“Lunch holds nothing back, providing rebellious, raunchy personal stories, scorching perspectives on the notion of mandatory motherhood, a purging glimpse at the nightmare of insomnia, and other themes. Amid these punchy personal revelations, the author layers honed essays with a broader scope. . . [It] seethes with the kind of urgency that reflects Lunch at her strongest. Lunch fans will enjoy her unleashed musings and the healthy rage that abound in these fierce essays.”

Kirkus Reviews

So Real It Hurts proves that more than 40 years into her career, [Lydia Lunch]’s lost none of her blistering anger and astringent eloquence. . . This slim collection of potent essays, profane rants and astute cultural critiques sometimes reads like the writings of a hypnotic Beat poet. . . they are confrontational, confessional, electrifying and unforgettable.”

Shelf Awareness

“Lunch’s work is defiant, thrilling and unflinching. Her latest release, So Real It Hurts, is just so: an anthology of new and established writings that include everything from violent feminist revenge fantasies to diatribes on pollution and politics (and yes, Trump) in the Anthropocene epoch. . . [Her] sense of humour is dark, delightful and revelatory.”

The Guardian

“Lydia Lunch’s new book is a feminist snapshot of our times…A feminist-anarchist manifesto that documents and critiques the modern age with a caustic, deliciously poisonous humor.”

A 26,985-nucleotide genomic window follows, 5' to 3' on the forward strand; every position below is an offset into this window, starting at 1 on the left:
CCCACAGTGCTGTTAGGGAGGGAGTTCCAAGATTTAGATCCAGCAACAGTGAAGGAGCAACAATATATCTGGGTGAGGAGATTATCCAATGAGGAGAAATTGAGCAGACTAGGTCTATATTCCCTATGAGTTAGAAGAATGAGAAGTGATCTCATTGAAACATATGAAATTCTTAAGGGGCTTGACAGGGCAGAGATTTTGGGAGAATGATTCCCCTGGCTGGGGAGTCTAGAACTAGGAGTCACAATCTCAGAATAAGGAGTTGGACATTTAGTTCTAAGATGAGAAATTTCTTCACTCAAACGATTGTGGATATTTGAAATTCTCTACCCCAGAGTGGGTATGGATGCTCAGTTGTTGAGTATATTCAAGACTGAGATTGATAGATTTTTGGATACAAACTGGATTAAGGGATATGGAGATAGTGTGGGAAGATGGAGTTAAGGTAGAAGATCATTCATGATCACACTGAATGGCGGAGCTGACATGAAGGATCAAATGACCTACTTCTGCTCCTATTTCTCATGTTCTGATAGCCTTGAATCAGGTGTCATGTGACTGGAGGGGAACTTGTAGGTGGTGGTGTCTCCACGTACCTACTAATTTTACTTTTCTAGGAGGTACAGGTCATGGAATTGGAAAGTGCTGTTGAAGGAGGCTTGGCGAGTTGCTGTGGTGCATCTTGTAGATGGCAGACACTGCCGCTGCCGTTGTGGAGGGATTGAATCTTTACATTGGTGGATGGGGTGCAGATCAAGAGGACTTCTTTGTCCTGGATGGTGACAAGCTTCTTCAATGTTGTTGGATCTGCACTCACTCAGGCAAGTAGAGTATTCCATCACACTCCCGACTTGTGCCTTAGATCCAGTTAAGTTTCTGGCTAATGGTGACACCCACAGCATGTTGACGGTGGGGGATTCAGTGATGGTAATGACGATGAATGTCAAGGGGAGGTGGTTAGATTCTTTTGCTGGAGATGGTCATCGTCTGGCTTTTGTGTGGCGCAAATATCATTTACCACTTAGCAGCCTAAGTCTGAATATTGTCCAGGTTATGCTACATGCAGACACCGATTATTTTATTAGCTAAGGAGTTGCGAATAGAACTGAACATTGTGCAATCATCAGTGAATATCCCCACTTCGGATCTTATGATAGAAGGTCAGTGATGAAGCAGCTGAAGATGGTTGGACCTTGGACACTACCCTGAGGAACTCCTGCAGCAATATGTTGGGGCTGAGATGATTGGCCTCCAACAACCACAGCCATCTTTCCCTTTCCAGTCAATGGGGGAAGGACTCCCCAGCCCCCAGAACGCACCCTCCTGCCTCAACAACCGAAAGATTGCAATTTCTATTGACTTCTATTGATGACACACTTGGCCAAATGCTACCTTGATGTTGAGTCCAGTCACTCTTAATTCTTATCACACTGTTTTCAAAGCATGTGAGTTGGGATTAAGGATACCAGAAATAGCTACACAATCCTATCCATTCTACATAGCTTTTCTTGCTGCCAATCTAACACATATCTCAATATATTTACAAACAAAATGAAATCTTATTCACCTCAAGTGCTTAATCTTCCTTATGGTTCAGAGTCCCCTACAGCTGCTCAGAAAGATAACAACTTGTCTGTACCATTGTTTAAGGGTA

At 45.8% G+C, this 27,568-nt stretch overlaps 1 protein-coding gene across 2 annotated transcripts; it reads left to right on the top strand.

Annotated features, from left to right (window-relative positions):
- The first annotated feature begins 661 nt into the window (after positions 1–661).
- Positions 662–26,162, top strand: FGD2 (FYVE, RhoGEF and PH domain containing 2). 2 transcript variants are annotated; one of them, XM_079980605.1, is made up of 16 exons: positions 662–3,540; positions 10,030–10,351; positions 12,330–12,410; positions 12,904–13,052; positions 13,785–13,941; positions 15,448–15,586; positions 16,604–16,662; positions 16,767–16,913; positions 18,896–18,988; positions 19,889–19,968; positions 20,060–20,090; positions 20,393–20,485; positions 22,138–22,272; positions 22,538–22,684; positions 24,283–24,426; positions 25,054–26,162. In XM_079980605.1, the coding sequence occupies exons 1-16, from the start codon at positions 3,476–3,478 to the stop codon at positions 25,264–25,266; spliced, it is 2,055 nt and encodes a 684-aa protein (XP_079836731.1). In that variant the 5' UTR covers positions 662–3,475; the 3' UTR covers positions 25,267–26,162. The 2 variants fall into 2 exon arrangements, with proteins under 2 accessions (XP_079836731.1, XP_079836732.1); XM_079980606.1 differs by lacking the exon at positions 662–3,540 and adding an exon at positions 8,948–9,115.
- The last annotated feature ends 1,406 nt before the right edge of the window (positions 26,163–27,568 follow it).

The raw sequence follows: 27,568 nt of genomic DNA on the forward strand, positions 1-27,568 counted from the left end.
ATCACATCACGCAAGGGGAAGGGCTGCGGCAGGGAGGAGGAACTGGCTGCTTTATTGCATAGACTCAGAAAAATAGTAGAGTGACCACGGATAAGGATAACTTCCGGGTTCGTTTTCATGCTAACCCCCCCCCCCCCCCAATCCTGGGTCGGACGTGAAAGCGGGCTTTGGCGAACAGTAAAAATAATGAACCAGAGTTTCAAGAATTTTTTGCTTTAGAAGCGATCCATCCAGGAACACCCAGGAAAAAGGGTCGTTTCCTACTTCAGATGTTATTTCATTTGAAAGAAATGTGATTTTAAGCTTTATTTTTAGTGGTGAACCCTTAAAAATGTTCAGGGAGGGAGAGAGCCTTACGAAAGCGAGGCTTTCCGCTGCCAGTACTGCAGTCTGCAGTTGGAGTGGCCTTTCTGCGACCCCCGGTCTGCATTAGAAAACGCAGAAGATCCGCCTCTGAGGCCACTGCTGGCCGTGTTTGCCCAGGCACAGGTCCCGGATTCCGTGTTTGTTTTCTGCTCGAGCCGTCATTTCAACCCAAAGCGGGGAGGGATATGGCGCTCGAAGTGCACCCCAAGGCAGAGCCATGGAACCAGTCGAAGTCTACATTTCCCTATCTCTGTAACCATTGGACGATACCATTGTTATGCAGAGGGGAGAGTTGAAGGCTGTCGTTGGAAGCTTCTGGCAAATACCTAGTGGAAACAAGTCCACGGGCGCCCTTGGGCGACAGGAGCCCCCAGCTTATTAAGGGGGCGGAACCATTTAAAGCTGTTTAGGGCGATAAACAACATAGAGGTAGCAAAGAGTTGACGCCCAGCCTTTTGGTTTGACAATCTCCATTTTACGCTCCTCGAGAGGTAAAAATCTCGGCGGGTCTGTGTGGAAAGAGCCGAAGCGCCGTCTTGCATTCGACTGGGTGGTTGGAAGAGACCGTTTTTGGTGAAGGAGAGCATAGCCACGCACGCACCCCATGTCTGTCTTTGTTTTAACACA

i-D

“The collection is personal, it’s political, it’s self-indulgent, it’s empathic, it’s wise, its funny. It’s totally Lydia.”

The Pittsburgh Current

“Her prose is incantatorya point is made, made again, sharpened, and stabbed. She delivers dark sermons of death, perversity, and need with relish. . . So Real It Hurtsmakes it obvious that Lunch has always been more than a heckler. She is a journalist at heart, a documentarian of the darkest impulses, unafraid to catalogue ugliness, to be ugly, and to mock.”

Vol. 1 Brooklyn

“Lunch most definitely still works her dark magic via humour, horror and healing. . . It’s a full-on predatory psychic attack.”

Dazed

“Lydia Lunch is a leg­end unlike any oth­er. The per­for­mance artist, writer and musi­cian is a fire­work unto her­self. . . she has an uncan­ny abil­i­ty to fuse words togeth­er like bul­lets. She doesn’t hold back. She’s the author of over ten books and she’s now releas­ing So Real It Hurts, a col­lec­tion of essays pub­lished with Sev­en Sto­ries Press, which includes 20 essays from diaris­tic rants to polit­i­cal scribes, with an intro­duc­tion writ­ten by Antho­ny Bourdain.”